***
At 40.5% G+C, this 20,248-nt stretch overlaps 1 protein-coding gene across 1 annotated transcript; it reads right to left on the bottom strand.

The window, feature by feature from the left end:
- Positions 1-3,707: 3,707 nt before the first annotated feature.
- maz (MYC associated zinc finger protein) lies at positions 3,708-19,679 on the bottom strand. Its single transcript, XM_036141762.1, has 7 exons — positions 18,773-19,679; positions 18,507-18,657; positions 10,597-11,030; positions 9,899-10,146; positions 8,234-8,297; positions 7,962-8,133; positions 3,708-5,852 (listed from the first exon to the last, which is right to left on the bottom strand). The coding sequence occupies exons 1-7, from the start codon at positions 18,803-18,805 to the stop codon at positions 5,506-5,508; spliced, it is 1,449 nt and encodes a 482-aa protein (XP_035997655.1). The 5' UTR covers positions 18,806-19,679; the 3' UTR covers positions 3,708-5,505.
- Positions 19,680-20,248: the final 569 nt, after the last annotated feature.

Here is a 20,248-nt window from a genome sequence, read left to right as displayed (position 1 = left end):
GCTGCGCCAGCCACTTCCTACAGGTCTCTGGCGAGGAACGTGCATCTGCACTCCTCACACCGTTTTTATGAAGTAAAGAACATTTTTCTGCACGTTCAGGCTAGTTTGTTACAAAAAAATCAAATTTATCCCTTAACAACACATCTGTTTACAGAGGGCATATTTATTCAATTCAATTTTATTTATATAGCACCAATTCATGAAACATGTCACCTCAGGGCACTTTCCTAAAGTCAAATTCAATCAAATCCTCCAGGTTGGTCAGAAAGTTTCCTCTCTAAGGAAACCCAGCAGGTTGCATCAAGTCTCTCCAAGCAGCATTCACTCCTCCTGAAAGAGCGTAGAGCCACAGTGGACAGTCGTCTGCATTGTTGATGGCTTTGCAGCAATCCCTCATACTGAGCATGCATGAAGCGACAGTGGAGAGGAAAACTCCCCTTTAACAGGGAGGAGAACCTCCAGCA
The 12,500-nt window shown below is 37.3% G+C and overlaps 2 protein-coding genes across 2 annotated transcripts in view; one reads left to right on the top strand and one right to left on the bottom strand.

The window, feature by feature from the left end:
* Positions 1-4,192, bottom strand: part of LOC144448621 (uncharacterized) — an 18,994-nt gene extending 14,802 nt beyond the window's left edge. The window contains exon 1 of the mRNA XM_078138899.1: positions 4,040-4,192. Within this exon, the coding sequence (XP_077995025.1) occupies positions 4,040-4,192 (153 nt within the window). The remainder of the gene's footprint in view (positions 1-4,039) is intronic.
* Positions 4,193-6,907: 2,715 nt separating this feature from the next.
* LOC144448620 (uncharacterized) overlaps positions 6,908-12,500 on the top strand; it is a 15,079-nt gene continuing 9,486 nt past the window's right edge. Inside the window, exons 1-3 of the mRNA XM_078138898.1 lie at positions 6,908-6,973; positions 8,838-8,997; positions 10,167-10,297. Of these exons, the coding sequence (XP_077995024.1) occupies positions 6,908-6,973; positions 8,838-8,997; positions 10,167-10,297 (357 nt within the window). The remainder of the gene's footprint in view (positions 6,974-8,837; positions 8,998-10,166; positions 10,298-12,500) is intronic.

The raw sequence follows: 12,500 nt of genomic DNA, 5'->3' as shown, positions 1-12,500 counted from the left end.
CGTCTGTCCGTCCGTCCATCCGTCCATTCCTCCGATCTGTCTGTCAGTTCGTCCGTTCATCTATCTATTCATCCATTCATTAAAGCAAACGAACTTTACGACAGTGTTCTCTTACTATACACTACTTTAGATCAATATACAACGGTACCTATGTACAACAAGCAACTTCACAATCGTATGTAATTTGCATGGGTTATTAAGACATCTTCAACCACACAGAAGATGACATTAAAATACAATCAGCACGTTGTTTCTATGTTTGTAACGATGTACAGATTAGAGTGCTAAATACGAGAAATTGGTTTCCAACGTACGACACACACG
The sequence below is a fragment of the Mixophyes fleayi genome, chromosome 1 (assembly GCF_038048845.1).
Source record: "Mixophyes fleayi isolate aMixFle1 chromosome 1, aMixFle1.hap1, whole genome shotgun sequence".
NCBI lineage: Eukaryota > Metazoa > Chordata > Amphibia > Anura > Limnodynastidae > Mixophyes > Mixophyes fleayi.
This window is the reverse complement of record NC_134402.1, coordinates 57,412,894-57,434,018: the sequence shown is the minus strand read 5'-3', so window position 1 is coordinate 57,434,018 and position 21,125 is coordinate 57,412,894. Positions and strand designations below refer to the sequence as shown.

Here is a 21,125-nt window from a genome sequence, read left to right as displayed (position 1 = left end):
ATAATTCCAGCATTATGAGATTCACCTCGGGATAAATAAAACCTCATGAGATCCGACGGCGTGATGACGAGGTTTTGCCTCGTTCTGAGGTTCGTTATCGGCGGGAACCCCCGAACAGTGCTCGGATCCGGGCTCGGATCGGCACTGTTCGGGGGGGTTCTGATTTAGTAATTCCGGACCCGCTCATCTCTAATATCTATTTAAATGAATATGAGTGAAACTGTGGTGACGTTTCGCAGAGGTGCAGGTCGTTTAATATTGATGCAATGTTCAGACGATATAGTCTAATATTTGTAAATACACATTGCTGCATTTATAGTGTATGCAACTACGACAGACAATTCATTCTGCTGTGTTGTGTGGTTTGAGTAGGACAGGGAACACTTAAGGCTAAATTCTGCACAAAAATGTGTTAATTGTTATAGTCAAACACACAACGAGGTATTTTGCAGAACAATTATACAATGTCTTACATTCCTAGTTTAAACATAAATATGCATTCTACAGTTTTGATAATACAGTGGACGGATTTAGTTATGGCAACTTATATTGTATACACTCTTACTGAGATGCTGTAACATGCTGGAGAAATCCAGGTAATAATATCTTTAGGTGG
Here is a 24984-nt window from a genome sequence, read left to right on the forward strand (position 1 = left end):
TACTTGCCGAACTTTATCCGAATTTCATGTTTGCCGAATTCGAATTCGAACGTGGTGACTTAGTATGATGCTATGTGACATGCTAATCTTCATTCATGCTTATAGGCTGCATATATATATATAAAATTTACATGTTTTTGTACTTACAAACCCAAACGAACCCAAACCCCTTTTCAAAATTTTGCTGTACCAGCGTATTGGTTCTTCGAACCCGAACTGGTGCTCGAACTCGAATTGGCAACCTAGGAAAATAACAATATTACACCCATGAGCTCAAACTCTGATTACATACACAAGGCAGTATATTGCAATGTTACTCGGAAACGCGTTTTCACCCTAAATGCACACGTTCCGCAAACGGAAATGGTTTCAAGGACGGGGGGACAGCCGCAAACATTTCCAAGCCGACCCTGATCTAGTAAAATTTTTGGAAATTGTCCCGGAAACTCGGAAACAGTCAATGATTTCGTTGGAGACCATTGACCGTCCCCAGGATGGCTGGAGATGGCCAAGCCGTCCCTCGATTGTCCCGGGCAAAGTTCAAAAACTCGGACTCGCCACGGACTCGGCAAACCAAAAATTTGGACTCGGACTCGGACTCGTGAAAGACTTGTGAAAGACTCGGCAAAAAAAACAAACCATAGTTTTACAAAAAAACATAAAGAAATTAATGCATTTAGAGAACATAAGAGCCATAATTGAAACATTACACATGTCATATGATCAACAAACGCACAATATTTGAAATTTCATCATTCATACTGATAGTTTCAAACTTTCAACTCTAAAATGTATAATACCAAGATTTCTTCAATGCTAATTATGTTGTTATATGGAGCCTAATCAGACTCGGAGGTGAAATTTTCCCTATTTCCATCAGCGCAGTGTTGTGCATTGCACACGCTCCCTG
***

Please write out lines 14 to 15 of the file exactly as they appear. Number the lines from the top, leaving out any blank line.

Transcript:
CGTCTGTCCGTCCGTCCATCCGTCCATTCCTCCGATCTGTCTGTCAGTTCGTCCGTTCATCTATCTATTCATCCATTCATTAAAGCAAACGAACTTTACGACAGTGTTCTCTTACTATACACTACTTTAGATCAATATACAACGGTACCTATGTACAACAAGCAACTTCACAATCGTATGTAATTTGCATGGGTTATTAAGACATCTTCAACCACACAGAAGATGACATTAAAATACAATCAGCACGTTGTTTCTATGTTTGTAACGATGTACAGATTAGAGTGCTAAATACGAGAAATTGGTTTCCAACGTACGACACACACG
The sequence below is a fragment of the Mixophyes fleayi genome, chromosome 1 (assembly GCF_038048845.1).